- The best-selling book series "Diary of a Wimpy Kid" is coming to mobile devices with digital content that fans can share on social media, per an announcement shared with Mobile Marketer.
- To help promote the recent release of "Diary of a Wimpy Kid 14: Wrecking Ball," author Jeff Kinney's company enlisted digital studio Bare Tree Media to create augmented reality (AR) filters that fans can access on Facebook, Instagram and Snapchat.
- The companies collaborated with Baidu, the Chinese web services giant, to create digital stickers based on character illustrations in "Wimpy Kid" books that fans can share in the Baidu's keyboard apps worldwide, including Facemoji in the U.S., Simeji in Japan and Baidu IME in China.
"Diary of a Wimpy Kid" books are recommended for ages seven and older, when many kids are already aware of how to use smartphones and tablets, as studies have suggested. By creating digital content for its audience, "Wimpy Kid" is giving fans another creative tool to express their enthusiasm for the book series on mobile devices.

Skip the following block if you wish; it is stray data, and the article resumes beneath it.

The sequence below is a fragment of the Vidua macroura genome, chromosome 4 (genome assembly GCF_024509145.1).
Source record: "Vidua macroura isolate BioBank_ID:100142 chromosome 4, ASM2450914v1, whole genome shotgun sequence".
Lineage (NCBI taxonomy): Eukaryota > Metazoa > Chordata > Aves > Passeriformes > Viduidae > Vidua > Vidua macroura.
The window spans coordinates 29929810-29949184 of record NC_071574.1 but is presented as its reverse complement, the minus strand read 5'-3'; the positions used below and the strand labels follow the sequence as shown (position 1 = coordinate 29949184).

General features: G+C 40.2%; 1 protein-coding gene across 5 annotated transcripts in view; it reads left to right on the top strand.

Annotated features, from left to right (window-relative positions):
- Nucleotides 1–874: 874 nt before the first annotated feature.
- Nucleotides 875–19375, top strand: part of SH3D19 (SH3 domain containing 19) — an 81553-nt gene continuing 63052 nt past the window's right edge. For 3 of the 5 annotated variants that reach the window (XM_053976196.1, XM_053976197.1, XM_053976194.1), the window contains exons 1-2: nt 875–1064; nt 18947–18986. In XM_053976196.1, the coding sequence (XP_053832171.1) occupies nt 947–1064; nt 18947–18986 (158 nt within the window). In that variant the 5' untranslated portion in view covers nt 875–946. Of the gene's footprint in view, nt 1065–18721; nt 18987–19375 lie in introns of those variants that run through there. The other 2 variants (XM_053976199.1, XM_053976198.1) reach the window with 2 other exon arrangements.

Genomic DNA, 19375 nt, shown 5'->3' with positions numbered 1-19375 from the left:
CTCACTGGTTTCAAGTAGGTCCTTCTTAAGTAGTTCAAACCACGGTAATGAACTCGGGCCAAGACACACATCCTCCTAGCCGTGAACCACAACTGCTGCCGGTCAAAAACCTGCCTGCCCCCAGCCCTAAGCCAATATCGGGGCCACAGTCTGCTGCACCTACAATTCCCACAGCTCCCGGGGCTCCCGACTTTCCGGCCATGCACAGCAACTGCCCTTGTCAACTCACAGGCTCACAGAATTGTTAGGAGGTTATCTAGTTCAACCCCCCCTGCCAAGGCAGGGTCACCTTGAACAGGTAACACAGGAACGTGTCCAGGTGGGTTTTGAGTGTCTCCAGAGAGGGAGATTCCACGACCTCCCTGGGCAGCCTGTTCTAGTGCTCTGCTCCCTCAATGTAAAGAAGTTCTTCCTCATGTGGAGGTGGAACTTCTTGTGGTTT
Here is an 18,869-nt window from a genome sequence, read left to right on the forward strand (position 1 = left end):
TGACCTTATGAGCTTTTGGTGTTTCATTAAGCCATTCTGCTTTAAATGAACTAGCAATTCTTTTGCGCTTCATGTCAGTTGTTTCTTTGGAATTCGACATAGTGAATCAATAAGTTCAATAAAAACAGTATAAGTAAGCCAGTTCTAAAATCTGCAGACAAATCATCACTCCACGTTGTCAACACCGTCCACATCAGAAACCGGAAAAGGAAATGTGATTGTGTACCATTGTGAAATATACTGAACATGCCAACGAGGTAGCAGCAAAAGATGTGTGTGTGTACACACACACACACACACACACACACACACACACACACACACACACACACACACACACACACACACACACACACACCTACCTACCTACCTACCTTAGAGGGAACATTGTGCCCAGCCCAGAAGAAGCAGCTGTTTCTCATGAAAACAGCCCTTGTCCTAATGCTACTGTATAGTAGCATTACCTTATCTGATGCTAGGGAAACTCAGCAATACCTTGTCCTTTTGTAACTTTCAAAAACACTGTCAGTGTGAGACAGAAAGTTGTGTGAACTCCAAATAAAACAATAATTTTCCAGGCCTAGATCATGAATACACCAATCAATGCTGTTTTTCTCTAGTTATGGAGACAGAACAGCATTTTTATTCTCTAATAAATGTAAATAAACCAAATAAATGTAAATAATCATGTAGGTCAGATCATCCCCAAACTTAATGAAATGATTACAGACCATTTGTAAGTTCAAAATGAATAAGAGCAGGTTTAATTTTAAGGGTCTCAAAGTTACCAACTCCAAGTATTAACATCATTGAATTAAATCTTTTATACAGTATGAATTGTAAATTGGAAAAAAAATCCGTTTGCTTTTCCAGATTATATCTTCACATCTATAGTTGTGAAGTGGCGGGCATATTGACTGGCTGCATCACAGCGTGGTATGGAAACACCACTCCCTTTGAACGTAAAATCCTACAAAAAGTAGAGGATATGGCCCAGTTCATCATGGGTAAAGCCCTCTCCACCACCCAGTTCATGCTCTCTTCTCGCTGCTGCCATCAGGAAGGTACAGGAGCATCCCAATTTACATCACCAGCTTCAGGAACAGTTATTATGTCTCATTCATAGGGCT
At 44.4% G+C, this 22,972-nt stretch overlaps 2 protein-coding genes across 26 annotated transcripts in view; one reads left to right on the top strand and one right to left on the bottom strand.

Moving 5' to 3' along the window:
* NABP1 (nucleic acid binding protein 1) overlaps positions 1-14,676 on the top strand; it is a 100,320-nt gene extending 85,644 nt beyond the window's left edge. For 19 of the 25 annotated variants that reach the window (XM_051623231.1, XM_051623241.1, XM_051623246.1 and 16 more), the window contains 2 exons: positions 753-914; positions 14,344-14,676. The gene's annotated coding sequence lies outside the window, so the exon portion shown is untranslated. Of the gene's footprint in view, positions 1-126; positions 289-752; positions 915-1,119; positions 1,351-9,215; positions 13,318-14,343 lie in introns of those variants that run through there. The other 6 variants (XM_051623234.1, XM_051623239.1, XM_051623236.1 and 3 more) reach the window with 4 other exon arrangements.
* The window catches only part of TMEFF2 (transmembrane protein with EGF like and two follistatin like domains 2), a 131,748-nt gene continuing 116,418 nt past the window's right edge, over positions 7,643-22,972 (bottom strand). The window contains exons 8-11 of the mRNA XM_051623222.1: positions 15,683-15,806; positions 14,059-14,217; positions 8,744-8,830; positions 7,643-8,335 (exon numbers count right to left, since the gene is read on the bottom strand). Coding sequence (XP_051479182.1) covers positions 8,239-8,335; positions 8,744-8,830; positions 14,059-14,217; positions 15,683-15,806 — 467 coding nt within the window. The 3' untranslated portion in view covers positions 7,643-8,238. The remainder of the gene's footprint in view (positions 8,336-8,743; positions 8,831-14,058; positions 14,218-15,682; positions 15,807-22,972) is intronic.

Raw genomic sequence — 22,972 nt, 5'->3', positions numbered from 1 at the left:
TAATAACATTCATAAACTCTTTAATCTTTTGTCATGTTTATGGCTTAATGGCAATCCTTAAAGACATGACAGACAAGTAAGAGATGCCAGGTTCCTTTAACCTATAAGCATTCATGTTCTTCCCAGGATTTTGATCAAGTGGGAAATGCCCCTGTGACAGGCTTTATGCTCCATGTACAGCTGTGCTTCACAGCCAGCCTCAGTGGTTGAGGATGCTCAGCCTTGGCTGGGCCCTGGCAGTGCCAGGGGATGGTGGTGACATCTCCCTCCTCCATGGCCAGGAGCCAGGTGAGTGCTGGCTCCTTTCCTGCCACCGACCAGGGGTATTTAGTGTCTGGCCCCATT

Social media companies typically discourage kids younger than 13 from setting up accounts because of child-privacy protections, but they have no way of verifying the ages of users. "Wimpy Kid" may also have older fans who want to use the digital stickers in the posts and messages.
For entertainment properties like "Wimpy Kid," Facemoji can be an effective marketing tool when used in an engaging way to grab attention and let people add more emotion to messages. Baidu's Facemoji Keyboard generated buzz for movie studio Paramount in late 2018 with interactive content inspired by "Bumblebee," the most recent "Transformers" sequel. Facemoji also rolled out AR emoji for Sanrio, the Japanese company whose best-known character is Hello Kitty, to bring cartoon characters "Gudetama the Lazy Egg" and the aggressive red panda "Aggretsuko" from Netflix to life.
Facemoji have become more popular since Apple introduced animoji with the rollout of the iPhone X in 2018. The company ran several ad campaigns that played upon the fad of animoji karaoke, including two spots that aired during the 2018 Grammy Awards. Rival electronics maker Samsung introduced an AR emoji feature on Galaxy S9 smartphones the same year.
The popularity of animoji led third-party software developers to create apps that have face-recording features. The U.S. Forest Service last year reimagined its Smokey Bear mascot as an animated emoji for several public service announcements.